A Pennsylvania appeals court on Wednesday overturned rapper Meek Mill’s conviction in a drug and gun case that has kept the rapper on probation for a decade and made him a celebrity crusader for criminal justice reform.
The unanimous three-judge panel said that new evidence that undermines the credibility of the officer who testified against the rapper at his trial made it likely he would be acquitted if the case were retried.
City prosecutors have backed the defense bid for a new trial and confirmed they do not trust the officer, who has since left the force and was the only prosecution witness at the 2008 nonjury trial. Still, District Attorney Larry Krasner said Wednesday his office needs time to decide whether to drop the case.
The 32-year-old performer, born Robert Rihmeek Williams, is now free of the court supervision he’s been under most of his adult life. Williams has said he had trouble notifying probation officers about his travels as required because of the erratic nature of the music industry. A little more than a year ago, he spent five months in prison over technical violations of his parole.
“The past 11 years have been mentally and emotionally challenging, but I’m ecstatic that justice prevailed,” Williams said in a statement. “Unfortunately, millions of people are dealing with similar issues in our country and don’t have the resources to fight back like I did. We need to continue supporting them.”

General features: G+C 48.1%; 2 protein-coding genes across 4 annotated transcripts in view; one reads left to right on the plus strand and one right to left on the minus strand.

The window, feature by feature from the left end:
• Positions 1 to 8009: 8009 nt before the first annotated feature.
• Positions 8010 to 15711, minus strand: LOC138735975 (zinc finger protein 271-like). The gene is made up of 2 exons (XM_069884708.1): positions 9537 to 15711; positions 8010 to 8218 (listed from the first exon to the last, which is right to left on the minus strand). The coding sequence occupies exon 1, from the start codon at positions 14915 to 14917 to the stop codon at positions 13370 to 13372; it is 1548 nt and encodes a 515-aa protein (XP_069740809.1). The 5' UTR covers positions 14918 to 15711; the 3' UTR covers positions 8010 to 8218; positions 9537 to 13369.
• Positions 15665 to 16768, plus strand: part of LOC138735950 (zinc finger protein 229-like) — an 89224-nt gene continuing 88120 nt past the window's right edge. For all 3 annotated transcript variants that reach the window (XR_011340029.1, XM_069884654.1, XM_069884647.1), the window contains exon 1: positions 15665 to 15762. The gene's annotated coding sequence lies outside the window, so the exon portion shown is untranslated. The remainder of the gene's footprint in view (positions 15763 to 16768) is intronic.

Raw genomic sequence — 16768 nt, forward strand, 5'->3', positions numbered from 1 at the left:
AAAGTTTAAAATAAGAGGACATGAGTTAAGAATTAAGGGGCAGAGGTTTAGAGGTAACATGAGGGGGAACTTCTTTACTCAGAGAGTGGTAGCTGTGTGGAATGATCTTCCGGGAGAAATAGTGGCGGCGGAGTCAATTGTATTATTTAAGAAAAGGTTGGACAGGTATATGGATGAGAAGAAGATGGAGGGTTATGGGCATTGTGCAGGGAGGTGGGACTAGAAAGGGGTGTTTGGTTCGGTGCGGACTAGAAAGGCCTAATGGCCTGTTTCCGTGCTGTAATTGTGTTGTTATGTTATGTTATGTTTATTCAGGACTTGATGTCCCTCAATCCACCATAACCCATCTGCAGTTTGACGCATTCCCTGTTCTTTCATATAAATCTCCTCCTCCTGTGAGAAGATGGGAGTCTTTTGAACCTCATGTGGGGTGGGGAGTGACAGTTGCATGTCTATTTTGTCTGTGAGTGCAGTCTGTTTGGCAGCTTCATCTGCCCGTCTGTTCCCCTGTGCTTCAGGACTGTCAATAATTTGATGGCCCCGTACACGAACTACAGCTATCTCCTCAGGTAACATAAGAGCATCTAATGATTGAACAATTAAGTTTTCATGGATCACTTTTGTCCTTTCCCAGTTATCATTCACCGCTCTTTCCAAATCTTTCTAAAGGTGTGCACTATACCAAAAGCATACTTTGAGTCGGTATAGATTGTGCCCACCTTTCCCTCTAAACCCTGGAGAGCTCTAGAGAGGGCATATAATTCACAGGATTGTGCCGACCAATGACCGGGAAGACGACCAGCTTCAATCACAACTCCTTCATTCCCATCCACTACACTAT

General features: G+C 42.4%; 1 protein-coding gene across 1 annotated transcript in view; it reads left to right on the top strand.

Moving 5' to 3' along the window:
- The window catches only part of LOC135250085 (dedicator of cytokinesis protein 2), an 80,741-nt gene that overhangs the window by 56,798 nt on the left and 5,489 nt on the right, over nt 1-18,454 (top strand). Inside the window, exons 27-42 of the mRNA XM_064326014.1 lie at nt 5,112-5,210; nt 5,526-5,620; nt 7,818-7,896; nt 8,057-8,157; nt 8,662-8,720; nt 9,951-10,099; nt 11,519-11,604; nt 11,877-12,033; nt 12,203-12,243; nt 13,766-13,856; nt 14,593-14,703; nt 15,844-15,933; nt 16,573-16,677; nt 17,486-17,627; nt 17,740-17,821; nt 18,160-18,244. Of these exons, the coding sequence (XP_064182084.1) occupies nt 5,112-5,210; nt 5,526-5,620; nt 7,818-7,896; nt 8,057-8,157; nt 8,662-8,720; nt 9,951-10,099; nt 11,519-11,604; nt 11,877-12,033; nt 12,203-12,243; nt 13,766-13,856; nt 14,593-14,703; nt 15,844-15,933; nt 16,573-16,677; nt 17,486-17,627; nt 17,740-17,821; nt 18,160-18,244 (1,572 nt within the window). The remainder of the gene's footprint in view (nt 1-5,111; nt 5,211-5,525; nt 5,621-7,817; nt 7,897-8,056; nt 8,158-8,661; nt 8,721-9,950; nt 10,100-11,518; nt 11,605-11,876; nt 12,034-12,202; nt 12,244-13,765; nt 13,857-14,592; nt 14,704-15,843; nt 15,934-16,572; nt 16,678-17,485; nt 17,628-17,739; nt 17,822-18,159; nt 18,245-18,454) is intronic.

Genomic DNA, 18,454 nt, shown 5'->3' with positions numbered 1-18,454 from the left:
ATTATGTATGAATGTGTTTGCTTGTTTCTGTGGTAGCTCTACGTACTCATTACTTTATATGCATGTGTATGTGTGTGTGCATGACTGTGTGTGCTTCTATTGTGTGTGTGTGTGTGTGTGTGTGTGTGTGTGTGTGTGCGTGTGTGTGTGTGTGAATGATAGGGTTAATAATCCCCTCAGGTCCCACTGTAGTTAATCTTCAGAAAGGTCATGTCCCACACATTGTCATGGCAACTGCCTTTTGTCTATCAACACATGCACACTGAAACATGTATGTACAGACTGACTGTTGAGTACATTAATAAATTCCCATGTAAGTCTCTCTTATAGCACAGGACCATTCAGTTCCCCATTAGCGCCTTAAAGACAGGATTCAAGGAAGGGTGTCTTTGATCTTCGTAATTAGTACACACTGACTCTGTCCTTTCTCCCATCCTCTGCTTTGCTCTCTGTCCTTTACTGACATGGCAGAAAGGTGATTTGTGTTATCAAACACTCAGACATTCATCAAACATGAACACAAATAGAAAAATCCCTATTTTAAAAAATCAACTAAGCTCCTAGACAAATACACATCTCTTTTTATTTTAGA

Reginald Graham, the officer who wrote the search warrant in Williams’ case and testified at his trial, left the Philadelphia Police department a few years ago after an internal probe found he had stolen money and then lied about it.
Graham testified at trial that Williams pointed a gun at him during his 2007 arrest outside his southwest Philadelphia home. Williams, who was 19 at the time, has denied pointing a gun at police.
A police colleague who took part in the arrest later said Graham lied about Williams brandishing a gun.
“Rather, (he) observed Williams attempt to discard his weapon,” President Judge Jack A. Panella wrote in Wednesday’s opinion, concluding that the new evidence was so strong “that a different verdict will likely result at a retrial.”